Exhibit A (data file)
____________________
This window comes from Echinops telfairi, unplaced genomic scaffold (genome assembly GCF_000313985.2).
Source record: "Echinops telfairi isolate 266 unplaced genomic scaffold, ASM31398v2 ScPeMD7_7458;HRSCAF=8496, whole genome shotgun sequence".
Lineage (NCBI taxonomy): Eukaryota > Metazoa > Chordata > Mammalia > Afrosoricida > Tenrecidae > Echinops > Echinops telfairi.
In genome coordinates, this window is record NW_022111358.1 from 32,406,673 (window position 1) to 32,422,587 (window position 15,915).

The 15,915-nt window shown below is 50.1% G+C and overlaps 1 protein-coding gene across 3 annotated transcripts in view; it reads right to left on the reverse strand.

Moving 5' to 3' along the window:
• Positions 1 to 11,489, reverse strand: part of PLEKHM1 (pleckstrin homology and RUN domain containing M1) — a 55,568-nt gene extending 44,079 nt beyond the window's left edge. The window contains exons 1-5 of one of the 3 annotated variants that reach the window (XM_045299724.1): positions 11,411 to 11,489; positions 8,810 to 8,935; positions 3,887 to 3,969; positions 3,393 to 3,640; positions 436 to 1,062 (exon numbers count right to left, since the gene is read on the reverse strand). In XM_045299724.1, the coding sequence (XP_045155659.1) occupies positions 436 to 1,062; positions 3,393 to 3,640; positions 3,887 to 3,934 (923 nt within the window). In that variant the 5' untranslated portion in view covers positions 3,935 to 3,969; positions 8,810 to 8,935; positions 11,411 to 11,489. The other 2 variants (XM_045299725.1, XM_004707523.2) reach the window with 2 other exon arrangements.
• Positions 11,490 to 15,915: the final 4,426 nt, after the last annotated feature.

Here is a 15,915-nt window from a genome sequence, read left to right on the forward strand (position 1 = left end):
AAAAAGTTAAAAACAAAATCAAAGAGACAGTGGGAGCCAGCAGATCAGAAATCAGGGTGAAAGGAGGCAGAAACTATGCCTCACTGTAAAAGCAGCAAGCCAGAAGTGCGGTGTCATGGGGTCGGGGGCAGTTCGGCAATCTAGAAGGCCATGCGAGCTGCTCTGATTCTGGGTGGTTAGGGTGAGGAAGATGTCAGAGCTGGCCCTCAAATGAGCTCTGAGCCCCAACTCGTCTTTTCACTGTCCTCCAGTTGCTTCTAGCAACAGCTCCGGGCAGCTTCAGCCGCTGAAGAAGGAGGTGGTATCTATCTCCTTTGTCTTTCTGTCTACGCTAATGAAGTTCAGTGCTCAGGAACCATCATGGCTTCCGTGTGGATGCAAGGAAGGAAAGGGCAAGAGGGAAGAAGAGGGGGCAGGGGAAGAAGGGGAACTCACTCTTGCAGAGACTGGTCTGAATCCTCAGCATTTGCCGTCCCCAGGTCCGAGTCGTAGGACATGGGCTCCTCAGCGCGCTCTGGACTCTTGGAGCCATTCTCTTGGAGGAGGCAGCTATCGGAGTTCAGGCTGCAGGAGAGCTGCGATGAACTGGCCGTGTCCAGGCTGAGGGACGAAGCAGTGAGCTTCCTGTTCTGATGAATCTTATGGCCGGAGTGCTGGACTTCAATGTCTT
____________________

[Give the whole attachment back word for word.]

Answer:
This window comes from Echinops telfairi, unplaced genomic scaffold (genome assembly GCF_000313985.2).
Source record: "Echinops telfairi isolate 266 unplaced genomic scaffold, ASM31398v2 ScPeMD7_7458;HRSCAF=8496, whole genome shotgun sequence".
Lineage (NCBI taxonomy): Eukaryota > Metazoa > Chordata > Mammalia > Afrosoricida > Tenrecidae > Echinops > Echinops telfairi.
In genome coordinates, this window is record NW_022111358.1 from 32,406,673 (window position 1) to 32,422,587 (window position 15,915).

The 15,915-nt window shown below is 50.1% G+C and overlaps 1 protein-coding gene across 3 annotated transcripts in view; it reads right to left on the reverse strand.

Moving 5' to 3' along the window:
• Positions 1 to 11,489, reverse strand: part of PLEKHM1 (pleckstrin homology and RUN domain containing M1) — a 55,568-nt gene extending 44,079 nt beyond the window's left edge. The window contains exons 1-5 of one of the 3 annotated variants that reach the window (XM_045299724.1): positions 11,411 to 11,489; positions 8,810 to 8,935; positions 3,887 to 3,969; positions 3,393 to 3,640; positions 436 to 1,062 (exon numbers count right to left, since the gene is read on the reverse strand). In XM_045299724.1, the coding sequence (XP_045155659.1) occupies positions 436 to 1,062; positions 3,393 to 3,640; positions 3,887 to 3,934 (923 nt within the window). In that variant the 5' untranslated portion in view covers positions 3,935 to 3,969; positions 8,810 to 8,935; positions 11,411 to 11,489. The other 2 variants (XM_045299725.1, XM_004707523.2) reach the window with 2 other exon arrangements.
• Positions 11,490 to 15,915: the final 4,426 nt, after the last annotated feature.

Here is a 15,915-nt window from a genome sequence, read left to right on the forward strand (position 1 = left end):
AAAAAGTTAAAAACAAAATCAAAGAGACAGTGGGAGCCAGCAGATCAGAAATCAGGGTGAAAGGAGGCAGAAACTATGCCTCACTGTAAAAGCAGCAAGCCAGAAGTGCGGTGTCATGGGGTCGGGGGCAGTTCGGCAATCTAGAAGGCCATGCGAGCTGCTCTGATTCTGGGTGGTTAGGGTGAGGAAGATGTCAGAGCTGGCCCTCAAATGAGCTCTGAGCCCCAACTCGTCTTTTCACTGTCCTCCAGTTGCTTCTAGCAACAGCTCCGGGCAGCTTCAGCCGCTGAAGAAGGAGGTGGTATCTATCTCCTTTGTCTTTCTGTCTACGCTAATGAAGTTCAGTGCTCAGGAACCATCATGGCTTCCGTGTGGATGCAAGGAAGGAAAGGGCAAGAGGGAAGAAGAGGGGGCAGGGGAAGAAGGGGAACTCACTCTTGCAGAGACTGGTCTGAATCCTCAGCATTTGCCGTCCCCAGGTCCGAGTCGTAGGACATGGGCTCCTCAGCGCGCTCTGGACTCTTGGAGCCATTCTCTTGGAGGAGGCAGCTATCGGAGTTCAGGCTGCAGGAGAGCTGCGATGAACTGGCCGTGTCCAGGCTGAGGGACGAAGCAGTGAGCTTCCTGTTCTGATGAATCTTATGGCCGGAGTGCTGGACTTCAATGTCTT